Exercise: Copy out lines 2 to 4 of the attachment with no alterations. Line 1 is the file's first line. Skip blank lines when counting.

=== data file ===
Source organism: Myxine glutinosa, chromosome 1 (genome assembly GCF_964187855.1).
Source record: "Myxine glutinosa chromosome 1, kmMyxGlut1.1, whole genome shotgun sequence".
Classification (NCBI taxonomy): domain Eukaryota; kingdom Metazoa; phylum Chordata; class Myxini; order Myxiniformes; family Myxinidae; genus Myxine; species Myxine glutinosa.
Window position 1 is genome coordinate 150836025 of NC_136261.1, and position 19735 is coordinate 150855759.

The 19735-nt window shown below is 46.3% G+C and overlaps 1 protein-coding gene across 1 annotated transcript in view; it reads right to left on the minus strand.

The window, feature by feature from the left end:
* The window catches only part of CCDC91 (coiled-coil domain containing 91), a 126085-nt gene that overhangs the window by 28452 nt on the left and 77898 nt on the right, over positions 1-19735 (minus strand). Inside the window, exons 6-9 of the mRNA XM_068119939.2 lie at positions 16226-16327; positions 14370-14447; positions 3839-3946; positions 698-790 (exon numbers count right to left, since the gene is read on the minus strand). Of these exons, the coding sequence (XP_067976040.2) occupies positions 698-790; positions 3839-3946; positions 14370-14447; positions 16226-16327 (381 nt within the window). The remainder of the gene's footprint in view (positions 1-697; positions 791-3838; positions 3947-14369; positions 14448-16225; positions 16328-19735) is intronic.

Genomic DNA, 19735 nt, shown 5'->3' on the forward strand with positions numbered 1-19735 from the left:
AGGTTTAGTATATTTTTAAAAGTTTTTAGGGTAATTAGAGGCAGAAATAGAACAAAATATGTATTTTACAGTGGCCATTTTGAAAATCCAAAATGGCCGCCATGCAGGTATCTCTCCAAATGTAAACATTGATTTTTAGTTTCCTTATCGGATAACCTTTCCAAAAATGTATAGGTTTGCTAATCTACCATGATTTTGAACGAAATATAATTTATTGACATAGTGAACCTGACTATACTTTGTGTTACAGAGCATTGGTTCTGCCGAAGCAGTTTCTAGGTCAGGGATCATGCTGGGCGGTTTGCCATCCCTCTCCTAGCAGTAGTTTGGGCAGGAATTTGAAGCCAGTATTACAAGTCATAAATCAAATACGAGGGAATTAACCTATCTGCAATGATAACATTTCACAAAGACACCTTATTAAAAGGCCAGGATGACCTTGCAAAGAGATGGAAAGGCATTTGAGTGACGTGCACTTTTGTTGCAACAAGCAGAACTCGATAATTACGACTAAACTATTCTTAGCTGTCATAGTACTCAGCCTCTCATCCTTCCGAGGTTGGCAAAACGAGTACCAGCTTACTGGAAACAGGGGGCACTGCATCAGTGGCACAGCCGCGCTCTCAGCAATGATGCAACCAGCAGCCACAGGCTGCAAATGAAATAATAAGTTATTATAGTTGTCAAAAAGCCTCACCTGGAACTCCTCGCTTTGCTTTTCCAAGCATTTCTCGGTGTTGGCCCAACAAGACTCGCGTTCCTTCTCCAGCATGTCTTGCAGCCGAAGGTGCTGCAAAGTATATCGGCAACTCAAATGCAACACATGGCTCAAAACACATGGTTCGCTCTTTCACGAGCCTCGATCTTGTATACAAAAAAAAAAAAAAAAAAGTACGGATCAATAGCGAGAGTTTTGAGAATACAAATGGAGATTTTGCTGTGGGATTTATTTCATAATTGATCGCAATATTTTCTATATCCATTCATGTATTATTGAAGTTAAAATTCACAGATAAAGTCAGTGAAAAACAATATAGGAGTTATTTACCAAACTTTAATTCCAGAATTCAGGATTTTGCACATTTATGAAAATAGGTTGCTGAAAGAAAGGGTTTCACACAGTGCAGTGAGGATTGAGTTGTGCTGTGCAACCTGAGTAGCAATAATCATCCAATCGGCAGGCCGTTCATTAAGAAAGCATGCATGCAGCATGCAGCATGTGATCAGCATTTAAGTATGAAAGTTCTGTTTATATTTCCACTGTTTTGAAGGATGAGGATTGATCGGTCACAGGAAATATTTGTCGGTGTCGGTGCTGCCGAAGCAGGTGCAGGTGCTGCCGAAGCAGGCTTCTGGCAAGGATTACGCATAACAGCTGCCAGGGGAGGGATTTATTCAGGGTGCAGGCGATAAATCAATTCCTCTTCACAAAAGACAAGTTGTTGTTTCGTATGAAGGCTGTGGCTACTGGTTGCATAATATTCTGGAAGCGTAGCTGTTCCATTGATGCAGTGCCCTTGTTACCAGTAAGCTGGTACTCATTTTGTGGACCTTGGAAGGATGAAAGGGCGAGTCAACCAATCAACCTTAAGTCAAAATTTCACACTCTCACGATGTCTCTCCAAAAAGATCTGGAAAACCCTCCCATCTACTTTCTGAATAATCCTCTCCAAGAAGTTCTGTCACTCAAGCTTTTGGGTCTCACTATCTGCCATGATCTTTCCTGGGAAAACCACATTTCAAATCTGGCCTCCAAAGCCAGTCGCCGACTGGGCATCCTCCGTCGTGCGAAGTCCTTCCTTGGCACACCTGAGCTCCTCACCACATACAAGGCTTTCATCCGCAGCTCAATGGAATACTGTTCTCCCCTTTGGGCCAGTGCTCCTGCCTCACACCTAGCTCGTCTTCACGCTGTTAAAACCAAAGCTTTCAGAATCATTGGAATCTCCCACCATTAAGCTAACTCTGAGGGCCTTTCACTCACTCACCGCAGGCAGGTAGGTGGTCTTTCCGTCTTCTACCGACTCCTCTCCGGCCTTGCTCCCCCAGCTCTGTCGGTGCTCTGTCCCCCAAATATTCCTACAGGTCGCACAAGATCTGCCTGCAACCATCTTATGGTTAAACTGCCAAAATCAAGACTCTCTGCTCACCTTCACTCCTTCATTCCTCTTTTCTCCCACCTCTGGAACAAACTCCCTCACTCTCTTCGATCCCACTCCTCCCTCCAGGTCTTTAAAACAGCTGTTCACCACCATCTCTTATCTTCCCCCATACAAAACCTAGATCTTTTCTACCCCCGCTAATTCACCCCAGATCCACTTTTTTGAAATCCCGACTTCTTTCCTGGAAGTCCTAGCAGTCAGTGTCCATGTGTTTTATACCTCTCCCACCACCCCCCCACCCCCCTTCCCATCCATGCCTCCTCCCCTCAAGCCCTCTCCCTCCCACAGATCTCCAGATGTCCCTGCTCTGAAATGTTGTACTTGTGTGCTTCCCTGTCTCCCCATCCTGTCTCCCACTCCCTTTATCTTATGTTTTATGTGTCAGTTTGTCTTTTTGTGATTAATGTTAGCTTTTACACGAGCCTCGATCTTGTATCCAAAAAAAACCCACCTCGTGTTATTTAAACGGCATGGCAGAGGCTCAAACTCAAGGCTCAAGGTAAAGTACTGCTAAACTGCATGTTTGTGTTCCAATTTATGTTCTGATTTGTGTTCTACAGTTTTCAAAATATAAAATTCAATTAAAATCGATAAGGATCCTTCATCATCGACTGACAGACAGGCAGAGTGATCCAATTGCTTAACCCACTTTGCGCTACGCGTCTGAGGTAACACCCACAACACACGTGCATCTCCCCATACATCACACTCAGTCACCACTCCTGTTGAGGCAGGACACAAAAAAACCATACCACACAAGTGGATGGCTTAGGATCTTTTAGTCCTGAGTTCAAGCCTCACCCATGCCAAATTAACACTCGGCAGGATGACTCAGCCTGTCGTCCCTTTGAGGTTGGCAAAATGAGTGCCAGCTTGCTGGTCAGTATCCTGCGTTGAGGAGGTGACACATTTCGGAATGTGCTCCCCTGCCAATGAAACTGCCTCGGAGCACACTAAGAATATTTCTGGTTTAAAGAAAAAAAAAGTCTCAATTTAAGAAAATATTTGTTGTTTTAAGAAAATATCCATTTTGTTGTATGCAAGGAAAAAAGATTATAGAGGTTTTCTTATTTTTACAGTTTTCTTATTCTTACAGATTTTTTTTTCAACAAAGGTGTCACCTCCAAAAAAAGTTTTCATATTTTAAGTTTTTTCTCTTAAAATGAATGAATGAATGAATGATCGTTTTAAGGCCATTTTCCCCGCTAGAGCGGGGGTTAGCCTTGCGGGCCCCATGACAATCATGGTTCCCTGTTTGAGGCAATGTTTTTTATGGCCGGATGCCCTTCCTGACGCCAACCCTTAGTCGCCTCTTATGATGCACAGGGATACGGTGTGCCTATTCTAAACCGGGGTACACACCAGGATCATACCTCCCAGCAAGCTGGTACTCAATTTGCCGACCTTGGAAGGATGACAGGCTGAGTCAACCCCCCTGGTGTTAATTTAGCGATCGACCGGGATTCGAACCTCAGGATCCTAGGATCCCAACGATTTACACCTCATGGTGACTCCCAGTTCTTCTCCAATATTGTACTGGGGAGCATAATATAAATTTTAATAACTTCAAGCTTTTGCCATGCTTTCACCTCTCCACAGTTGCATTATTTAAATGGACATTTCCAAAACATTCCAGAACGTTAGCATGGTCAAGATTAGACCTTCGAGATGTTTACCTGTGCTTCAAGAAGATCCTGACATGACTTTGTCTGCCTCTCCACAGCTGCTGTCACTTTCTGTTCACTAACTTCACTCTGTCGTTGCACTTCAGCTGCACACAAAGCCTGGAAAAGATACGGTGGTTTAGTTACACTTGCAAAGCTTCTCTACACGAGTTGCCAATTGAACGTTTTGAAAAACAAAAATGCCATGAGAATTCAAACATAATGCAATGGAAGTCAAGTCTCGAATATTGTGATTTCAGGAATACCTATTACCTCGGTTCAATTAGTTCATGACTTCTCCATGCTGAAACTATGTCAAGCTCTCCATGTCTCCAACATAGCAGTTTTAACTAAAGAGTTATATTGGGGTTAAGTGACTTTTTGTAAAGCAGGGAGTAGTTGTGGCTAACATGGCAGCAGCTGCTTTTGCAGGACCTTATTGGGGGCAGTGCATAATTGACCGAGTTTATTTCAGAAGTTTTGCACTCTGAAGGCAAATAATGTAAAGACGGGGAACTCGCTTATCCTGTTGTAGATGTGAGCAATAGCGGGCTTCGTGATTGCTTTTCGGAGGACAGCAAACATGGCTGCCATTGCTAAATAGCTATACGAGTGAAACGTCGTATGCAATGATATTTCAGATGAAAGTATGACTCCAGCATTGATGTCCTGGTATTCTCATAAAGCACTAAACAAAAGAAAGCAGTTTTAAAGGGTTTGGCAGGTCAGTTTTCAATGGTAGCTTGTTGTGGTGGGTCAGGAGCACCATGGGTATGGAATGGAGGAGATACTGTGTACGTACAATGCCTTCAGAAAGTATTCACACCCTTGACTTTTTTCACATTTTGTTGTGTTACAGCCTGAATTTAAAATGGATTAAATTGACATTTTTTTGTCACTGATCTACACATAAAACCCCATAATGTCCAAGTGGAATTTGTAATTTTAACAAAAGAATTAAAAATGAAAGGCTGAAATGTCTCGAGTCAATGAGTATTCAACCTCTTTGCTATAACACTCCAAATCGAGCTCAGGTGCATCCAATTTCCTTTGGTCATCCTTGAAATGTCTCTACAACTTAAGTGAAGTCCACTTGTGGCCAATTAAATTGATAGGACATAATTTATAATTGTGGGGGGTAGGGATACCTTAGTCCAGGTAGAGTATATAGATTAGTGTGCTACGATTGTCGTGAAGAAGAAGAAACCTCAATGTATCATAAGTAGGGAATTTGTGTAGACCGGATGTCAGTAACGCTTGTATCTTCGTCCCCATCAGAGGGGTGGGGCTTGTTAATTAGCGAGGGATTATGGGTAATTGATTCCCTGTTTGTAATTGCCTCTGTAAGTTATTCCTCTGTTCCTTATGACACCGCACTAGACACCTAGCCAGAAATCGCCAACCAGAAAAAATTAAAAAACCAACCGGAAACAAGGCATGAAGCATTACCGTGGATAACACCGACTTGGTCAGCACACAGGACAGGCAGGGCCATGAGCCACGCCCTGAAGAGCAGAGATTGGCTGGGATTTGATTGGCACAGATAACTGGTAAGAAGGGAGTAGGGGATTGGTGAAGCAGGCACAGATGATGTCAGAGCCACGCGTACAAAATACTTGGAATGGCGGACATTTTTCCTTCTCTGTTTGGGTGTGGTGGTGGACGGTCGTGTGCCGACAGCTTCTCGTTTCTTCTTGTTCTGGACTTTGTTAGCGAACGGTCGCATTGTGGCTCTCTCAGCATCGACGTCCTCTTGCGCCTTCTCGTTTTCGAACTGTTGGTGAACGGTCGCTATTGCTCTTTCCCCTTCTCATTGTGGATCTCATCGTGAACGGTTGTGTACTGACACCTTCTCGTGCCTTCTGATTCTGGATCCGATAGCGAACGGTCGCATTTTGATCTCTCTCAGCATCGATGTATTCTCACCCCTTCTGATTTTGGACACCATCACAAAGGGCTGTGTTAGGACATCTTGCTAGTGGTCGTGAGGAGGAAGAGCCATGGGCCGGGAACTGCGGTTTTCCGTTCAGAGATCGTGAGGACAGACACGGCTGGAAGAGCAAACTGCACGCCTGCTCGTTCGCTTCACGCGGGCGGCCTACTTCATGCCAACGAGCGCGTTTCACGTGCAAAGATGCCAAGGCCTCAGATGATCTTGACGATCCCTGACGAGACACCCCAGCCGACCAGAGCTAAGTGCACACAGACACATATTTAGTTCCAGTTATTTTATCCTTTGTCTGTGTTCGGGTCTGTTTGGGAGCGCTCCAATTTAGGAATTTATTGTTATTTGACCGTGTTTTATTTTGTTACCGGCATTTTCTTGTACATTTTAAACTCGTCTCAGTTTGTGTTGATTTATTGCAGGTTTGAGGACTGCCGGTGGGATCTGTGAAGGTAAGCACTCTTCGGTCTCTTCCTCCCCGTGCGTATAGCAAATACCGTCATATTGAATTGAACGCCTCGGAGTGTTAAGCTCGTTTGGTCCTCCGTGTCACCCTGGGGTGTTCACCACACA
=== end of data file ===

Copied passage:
Source record: "Myxine glutinosa chromosome 1, kmMyxGlut1.1, whole genome shotgun sequence".
Classification (NCBI taxonomy): domain Eukaryota; kingdom Metazoa; phylum Chordata; class Myxini; order Myxiniformes; family Myxinidae; genus Myxine; species Myxine glutinosa.
Window position 1 is genome coordinate 150836025 of NC_136261.1, and position 19735 is coordinate 150855759.